Regulatory science underpins innovation and practices in drug manufacturing. The most common definition of regulatory science
is a discipline that creates new tools, standards, and approaches for use in assessing the safety, effectiveness, quality,
and performance of products.
In October 2010, FDA issued a framework for advancing regulatory science for public health, which focused on the following:
accelerating delivery of new medical treatments; improving pediatric and children's health; protecting against emerging infectious
diseases and terrorism; enhancing safety and health through informatics; protecting the food supply; modernizing safety testing;
meeting challenges for regulating tobacco; and setting a collaborative implementation framework.
Following that framework, in August 2011, the agency released a strategic plan for advancing regulatory science at FDA, largely
focused on science-based decision-making to improve public health. Part of this initiative identifies specific standards,
methods, and questions for drug reviewers to use in their review process. The overall effort builds upon the agency's Critical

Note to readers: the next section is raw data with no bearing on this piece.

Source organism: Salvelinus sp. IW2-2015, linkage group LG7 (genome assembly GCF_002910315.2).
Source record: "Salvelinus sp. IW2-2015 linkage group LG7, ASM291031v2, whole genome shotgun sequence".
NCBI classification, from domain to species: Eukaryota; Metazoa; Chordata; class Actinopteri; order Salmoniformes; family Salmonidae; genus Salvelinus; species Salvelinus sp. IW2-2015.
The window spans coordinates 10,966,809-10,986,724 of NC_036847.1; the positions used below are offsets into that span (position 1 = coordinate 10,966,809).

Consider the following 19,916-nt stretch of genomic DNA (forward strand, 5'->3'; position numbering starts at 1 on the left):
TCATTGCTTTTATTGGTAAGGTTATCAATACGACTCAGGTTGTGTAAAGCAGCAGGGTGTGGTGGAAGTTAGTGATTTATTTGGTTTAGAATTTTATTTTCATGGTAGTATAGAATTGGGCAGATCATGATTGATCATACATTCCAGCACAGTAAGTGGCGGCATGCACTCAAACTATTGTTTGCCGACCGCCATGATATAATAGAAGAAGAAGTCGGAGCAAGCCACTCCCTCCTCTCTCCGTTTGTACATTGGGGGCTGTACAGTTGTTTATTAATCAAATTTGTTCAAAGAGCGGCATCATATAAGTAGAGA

Path Initiative, launched in 2004, to drive innovation in scientific processes, which includes the 2011 report that prioritized
eight areas, which included support for new approaches to improve product manufacturing and quality.
FDA has launched several Centers for Excellence in Regulatory Science and Innovation (CERSI) to carry out these priorities
(see sidebar on academia's role on page 28). The agency's initiative in regulatory science also was enhanced with the passage of the Food
and Drug Administration Safety and Innovation Act (FDASIA) in July 2012. Section 1124 of FDASIA calls for improving medical
product decisionmaking through guidance documents and the adoption of tools, methods, and processes. The US Health and Human
Services (HHS) Secretary must issue performance reports on these goals for fiscal years (FY) 2014 and 2016. BioPharm International spoke to FDA about these issues in a special interview on the future of bio/pharmaceutical regulation.
Academia’s role in the future of biopharma manufacturing and regulation, by Angie Drakulich